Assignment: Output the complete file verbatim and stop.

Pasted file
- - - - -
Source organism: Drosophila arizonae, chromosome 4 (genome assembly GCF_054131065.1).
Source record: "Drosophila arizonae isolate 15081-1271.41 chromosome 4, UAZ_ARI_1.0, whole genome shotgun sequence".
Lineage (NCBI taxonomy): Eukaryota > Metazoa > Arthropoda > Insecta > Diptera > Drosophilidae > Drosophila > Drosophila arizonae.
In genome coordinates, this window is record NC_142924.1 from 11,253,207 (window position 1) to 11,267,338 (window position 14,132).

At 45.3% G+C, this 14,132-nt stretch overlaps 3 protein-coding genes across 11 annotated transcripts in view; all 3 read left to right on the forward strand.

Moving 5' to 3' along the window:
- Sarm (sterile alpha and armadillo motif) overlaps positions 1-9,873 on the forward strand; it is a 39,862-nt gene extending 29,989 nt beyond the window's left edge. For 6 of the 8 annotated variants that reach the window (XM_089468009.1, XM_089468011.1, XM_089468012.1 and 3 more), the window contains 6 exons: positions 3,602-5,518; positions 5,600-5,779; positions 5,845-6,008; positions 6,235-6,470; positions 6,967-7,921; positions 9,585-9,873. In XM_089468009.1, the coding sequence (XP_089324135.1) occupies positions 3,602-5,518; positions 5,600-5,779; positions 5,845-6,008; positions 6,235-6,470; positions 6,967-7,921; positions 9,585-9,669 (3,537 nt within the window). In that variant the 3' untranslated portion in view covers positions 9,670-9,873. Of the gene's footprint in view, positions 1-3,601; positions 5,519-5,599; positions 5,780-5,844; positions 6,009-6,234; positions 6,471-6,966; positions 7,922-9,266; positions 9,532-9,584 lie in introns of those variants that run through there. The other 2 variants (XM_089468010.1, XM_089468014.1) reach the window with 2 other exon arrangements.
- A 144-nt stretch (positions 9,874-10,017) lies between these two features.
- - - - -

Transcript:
Source organism: Drosophila arizonae, chromosome 4 (genome assembly GCF_054131065.1).
Source record: "Drosophila arizonae isolate 15081-1271.41 chromosome 4, UAZ_ARI_1.0, whole genome shotgun sequence".
Lineage (NCBI taxonomy): Eukaryota > Metazoa > Arthropoda > Insecta > Diptera > Drosophilidae > Drosophila > Drosophila arizonae.
In genome coordinates, this window is record NC_142924.1 from 11,253,207 (window position 1) to 11,267,338 (window position 14,132).

At 45.3% G+C, this 14,132-nt stretch overlaps 3 protein-coding genes across 11 annotated transcripts in view; all 3 read left to right on the forward strand.

Moving 5' to 3' along the window:
- Sarm (sterile alpha and armadillo motif) overlaps positions 1-9,873 on the forward strand; it is a 39,862-nt gene extending 29,989 nt beyond the window's left edge. For 6 of the 8 annotated variants that reach the window (XM_089468009.1, XM_089468011.1, XM_089468012.1 and 3 more), the window contains 6 exons: positions 3,602-5,518; positions 5,600-5,779; positions 5,845-6,008; positions 6,235-6,470; positions 6,967-7,921; positions 9,585-9,873. In XM_089468009.1, the coding sequence (XP_089324135.1) occupies positions 3,602-5,518; positions 5,600-5,779; positions 5,845-6,008; positions 6,235-6,470; positions 6,967-7,921; positions 9,585-9,669 (3,537 nt within the window). In that variant the 3' untranslated portion in view covers positions 9,670-9,873. Of the gene's footprint in view, positions 1-3,601; positions 5,519-5,599; positions 5,780-5,844; positions 6,009-6,234; positions 6,471-6,966; positions 7,922-9,266; positions 9,532-9,584 lie in introns of those variants that run through there. The other 2 variants (XM_089468010.1, XM_089468014.1) reach the window with 2 other exon arrangements.
- A 144-nt stretch (positions 9,874-10,017) lies between these two features.